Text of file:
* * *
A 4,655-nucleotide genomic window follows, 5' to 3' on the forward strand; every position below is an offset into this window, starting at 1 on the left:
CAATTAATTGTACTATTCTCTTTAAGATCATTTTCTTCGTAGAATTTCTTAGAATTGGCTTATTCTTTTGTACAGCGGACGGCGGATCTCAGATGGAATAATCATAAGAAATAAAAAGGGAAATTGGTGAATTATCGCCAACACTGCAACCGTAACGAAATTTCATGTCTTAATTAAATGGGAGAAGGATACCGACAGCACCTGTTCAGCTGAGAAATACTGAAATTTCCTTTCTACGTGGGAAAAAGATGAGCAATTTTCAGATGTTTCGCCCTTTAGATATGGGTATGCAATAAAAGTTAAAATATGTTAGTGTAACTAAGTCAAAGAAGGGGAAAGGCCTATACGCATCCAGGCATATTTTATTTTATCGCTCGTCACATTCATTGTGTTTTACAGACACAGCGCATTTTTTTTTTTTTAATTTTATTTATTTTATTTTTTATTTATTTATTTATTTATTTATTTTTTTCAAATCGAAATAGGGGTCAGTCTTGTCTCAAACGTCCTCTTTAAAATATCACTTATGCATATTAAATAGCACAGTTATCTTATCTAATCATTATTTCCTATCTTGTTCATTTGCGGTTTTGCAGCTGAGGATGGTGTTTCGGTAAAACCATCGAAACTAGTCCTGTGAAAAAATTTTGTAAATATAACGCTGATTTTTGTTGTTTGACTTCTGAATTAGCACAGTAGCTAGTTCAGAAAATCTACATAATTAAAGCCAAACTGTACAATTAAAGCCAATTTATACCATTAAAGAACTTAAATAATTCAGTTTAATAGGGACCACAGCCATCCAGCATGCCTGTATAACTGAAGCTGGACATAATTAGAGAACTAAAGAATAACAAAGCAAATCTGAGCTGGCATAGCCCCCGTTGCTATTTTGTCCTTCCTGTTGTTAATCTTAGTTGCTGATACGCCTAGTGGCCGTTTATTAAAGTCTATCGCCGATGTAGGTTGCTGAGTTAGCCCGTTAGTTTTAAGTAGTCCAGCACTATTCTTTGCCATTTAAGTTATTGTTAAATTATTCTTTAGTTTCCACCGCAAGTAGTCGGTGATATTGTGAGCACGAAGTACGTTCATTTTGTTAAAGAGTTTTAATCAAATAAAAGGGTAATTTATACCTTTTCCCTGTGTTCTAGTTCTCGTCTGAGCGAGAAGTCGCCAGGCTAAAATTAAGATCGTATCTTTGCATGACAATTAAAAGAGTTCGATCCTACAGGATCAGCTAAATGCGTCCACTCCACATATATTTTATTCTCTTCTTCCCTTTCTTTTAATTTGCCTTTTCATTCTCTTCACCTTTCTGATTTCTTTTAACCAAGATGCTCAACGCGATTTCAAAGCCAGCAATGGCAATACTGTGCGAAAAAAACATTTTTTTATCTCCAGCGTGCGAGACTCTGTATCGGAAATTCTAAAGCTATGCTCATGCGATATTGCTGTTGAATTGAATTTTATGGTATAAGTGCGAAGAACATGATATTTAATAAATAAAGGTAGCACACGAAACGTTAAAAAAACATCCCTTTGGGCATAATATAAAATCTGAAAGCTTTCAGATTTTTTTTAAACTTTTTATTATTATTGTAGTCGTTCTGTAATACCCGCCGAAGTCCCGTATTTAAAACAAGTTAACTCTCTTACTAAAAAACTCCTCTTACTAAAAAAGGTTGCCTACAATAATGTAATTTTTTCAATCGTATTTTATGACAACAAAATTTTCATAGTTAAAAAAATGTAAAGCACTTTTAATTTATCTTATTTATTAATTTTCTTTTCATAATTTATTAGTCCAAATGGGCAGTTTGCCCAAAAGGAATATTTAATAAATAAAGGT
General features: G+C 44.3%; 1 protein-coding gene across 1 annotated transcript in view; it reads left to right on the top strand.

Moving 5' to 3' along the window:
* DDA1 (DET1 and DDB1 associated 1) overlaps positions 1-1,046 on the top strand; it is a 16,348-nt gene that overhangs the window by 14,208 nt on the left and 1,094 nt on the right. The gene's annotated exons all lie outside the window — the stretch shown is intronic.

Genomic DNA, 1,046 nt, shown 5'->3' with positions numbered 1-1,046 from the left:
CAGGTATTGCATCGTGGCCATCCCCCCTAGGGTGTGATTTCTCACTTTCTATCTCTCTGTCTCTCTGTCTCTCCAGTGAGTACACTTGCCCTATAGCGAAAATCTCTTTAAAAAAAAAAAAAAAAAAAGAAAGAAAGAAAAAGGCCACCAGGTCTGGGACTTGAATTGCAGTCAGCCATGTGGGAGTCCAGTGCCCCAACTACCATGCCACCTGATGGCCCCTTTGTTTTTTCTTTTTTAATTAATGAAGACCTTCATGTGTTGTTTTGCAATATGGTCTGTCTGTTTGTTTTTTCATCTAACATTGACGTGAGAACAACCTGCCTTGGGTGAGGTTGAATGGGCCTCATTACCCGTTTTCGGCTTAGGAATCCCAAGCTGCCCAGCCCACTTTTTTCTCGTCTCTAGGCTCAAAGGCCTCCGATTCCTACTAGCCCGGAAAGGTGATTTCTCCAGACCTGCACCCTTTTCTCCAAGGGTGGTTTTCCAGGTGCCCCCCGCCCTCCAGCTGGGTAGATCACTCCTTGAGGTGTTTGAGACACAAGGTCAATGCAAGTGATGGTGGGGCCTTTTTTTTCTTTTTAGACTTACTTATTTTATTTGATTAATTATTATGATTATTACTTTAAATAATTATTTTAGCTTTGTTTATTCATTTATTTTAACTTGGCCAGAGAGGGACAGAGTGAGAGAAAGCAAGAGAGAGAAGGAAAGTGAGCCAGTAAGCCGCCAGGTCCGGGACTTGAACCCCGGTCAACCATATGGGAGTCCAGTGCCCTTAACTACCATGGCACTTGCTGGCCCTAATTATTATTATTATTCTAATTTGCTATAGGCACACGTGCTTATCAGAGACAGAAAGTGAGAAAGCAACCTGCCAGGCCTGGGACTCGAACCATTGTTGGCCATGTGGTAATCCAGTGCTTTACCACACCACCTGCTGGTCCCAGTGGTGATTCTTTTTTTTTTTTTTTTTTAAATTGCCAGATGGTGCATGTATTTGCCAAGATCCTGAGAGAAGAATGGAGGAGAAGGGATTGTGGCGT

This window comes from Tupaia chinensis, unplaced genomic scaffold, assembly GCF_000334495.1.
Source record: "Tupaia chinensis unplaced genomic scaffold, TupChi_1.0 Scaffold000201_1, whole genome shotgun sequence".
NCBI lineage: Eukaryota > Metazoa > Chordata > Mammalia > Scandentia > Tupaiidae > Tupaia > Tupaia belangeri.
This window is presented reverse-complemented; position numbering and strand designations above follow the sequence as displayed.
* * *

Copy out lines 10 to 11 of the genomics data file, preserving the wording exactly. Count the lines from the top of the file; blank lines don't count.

NCBI lineage: Eukaryota > Metazoa > Chordata > Mammalia > Scandentia > Tupaiidae > Tupaia > Tupaia belangeri.
This window is presented reverse-complemented; position numbering and strand designations above follow the sequence as displayed.